I am very excited to be running in the 2019 Boston Marathon. It is my very first time running the Boston Marathon and I am truly honored to have been chosen to be a runner on the Mass General team benefiting the Children’s Pediatric/Oncology clinic. It is an amazing cause which supports kids that are in need of finding a cure for cancer.
As many of you know on March 16, 2011, I lost a good friend, Gary Letourneau Jr.
Gary was the young age 13 1/2 when he was first diagnosed with OsteoSarcoma (bone cancer) in the upper bone of his right arm. He underwent chemotherapy for a year, radiation treatments daily for eight weeks and surgery to remove the diseased bone and replace it with an allograft (which is a donor bone). He was a patient at Mass General Children’s Pediatric/Oncology clinic where he underwent countless procedures and surgeries. In August 2000 he was diagnosed with bone cancer the second time in his left pelvis. Again he underwent very aggressive chemotherapy and a 14 hour surgery to remove the whole left side of his pelvis and his left hip. This surgery left him in a body brace, enduring endless physical therapy. In September of 2006, he was diagnosed with Fibrosarcomo in his left thigh. Two years post-surgery, September 2008, Gary was diagnosed once again with bone cancer, this time it was in the right side of his face, deep inside the sinus cavity and the roof of his mouth. Within months he had massive amounts of radiation to his face, had the most difficult and intricate surgery to remove the diseased bones in his face, spent two straight weeks in the hospital and then started experimental drug treatment because by now it was evident that regular approved drug therapy was not working. June 2009, the doctors found another tumor in Gary's head and it required brain surgery.
By the Fall of 2009, Gary's cancer had returned in his neck on the right side. While that was removed, scans showed that the cancer had spread to Gary's lungs and to his good hip. Every measure to save Gary was taken but after his valiant battle with metastatic cancer in his lungs, he succumbed to the disease on March 16, 2011. Even until the last few days of his life, Gary was asking if there was anything else that could be done for him because he was not finished here on earth yet. Little did G-man know, even once he left us on earth, his presence and his strength would continue to be felt and cherished by all those who were fortunate enough to know him.
Gary Jr. will forever be known throughout Mass General Hospital as the longest active patient at the Pediatric Oncology Clinic. For 17 years he was under the care of Dr. Howard Weinstein and many great MGH nurses as he fought his battle with cancer. They watched him grow and flourish from a 13 year old adolescent to a 30 year old married man. He knew more doctors, nurses, lab techs, CT scan techs, cleaning people, security guards and valet guys than most people would ever know in a hundred years. Everybody at MGH knew who he was!!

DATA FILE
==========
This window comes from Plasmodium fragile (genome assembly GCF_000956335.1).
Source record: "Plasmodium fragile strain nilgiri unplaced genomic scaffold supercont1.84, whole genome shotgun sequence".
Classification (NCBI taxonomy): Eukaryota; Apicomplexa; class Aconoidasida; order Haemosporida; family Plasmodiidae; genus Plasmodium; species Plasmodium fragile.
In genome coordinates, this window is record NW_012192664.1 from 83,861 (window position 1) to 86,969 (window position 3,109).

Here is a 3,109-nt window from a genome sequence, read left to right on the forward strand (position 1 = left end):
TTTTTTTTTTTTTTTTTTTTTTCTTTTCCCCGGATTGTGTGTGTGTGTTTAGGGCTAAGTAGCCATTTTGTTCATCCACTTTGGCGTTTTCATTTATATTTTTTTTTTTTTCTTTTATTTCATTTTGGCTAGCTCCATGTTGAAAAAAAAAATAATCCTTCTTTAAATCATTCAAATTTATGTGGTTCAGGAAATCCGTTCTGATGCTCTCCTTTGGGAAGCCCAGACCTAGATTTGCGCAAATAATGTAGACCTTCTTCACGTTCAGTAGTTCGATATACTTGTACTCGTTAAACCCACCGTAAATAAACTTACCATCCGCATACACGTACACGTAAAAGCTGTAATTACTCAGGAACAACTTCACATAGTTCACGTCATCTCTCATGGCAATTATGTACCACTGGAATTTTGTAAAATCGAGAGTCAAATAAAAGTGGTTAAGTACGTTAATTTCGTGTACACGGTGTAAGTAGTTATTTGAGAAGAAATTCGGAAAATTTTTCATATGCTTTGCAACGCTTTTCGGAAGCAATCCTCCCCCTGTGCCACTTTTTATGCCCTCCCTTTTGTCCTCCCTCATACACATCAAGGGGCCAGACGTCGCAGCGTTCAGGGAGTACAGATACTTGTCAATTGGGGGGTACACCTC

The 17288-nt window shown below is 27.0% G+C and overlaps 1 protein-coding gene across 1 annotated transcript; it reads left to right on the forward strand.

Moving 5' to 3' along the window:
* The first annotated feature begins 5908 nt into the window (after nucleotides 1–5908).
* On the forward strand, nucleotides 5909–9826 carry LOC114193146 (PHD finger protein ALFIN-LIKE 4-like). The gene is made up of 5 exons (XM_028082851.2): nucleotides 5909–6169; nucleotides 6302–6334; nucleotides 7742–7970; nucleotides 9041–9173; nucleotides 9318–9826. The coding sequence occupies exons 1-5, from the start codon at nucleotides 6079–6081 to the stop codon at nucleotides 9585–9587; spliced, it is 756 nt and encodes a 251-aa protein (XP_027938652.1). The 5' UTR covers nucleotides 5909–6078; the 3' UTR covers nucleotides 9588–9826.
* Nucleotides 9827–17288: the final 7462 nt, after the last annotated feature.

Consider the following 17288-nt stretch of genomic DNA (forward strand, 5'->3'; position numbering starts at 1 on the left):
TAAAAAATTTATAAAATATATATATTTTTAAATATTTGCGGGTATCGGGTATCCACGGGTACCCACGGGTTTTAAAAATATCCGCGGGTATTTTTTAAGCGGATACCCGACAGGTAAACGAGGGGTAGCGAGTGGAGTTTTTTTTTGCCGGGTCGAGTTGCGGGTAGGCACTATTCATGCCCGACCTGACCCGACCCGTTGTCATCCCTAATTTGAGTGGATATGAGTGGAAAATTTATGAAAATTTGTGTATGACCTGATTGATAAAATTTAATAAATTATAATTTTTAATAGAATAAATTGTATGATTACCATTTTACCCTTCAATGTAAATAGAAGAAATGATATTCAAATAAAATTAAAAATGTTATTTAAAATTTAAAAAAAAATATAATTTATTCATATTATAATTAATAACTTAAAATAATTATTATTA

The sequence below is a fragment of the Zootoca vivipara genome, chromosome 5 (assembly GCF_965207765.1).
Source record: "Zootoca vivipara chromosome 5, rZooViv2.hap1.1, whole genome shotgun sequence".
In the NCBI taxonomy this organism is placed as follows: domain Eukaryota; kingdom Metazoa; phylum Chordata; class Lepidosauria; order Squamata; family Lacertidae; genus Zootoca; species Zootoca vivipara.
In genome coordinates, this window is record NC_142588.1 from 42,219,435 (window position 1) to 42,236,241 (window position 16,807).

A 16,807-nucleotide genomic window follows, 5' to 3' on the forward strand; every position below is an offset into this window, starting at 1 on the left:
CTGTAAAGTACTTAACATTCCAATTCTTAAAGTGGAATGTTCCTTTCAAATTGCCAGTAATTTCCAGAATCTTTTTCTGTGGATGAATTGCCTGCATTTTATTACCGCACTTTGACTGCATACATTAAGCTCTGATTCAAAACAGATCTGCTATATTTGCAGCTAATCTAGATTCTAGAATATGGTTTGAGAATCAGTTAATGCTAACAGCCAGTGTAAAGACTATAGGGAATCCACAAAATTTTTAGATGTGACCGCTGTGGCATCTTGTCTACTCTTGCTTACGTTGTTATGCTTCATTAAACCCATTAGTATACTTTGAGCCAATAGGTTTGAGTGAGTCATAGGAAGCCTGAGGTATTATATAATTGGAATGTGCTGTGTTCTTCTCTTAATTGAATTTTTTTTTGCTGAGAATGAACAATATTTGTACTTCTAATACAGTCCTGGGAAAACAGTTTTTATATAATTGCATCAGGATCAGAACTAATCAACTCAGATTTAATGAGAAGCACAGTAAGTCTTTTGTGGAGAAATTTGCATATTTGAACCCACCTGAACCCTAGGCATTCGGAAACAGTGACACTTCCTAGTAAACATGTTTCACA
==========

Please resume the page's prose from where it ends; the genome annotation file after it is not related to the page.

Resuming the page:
No matter where or when, Gary knew how to light up a room. If you ever had the pleasure of meeting Gary, you would know how he never let anyone know that he was sick or in pain. He always thought that no matter how bad it got someone, somewhere was worse off than he was. He was truly the strongest person I have ever known.
I am truly humbled to have been chosen to keep Gary’s legacy alive by running this years Boston Marathon. I run not only in honor of Gary but also for the amazing, and loving family he sadly left behind, Gary Sr., Susan and Joe Letourneau. I hope that I can make them proud despite the fact that my efforts will surely pale in comparison to their son’s.
As I train for this race I know that no matter how hard it gets, Gary will be by my side. And on April 15, 2019 as I make my journey to the finish line I know he will be there, so proud of the difference that we will be able to make with the money we raise.
So please support me by making a donation to find a cure. So that the kids of today and tomorrow can live their life to the fullest as Gary always lived his!!
MASSACHUSETTS GENERAL HOSPITAL wrote:
Since 1998, with the partnership of John Hancock, the Mass General Marathon Team Fighting Kids’ Cancer, One Step at a Time has raised over $14 million to support the pediatric hematology-oncology program at MassGeneral Hospital for Children (MGHfC). Funds raised are directed to cancer care, research, and initiatives that enhance the quality of life for the hospital’s youngest cancer patients.
Thanks in large part to the philanthropic dollars raised by this Marathon Team, MGHfC is advancing cutting-edge research, increasing the number of clinical studies to improve cure rates, and providing the best treatment possible to pediatric cancer patients. MGHfC is also focused on the quality of life of its young patients and their families through the child life program, which utilizes therapeutic play - music and art therapy to help pediatric cancer patients and their families cope emotionally and developmentally with their illnesses.
Each year more patients than ever before are referred to us because we continue to be leaders in transforming cancer care for children.
We are grateful for the hard work of all of our runners and the dedication of their family and friends, as they embark on fundraising and training for the historic 26.2 mile race.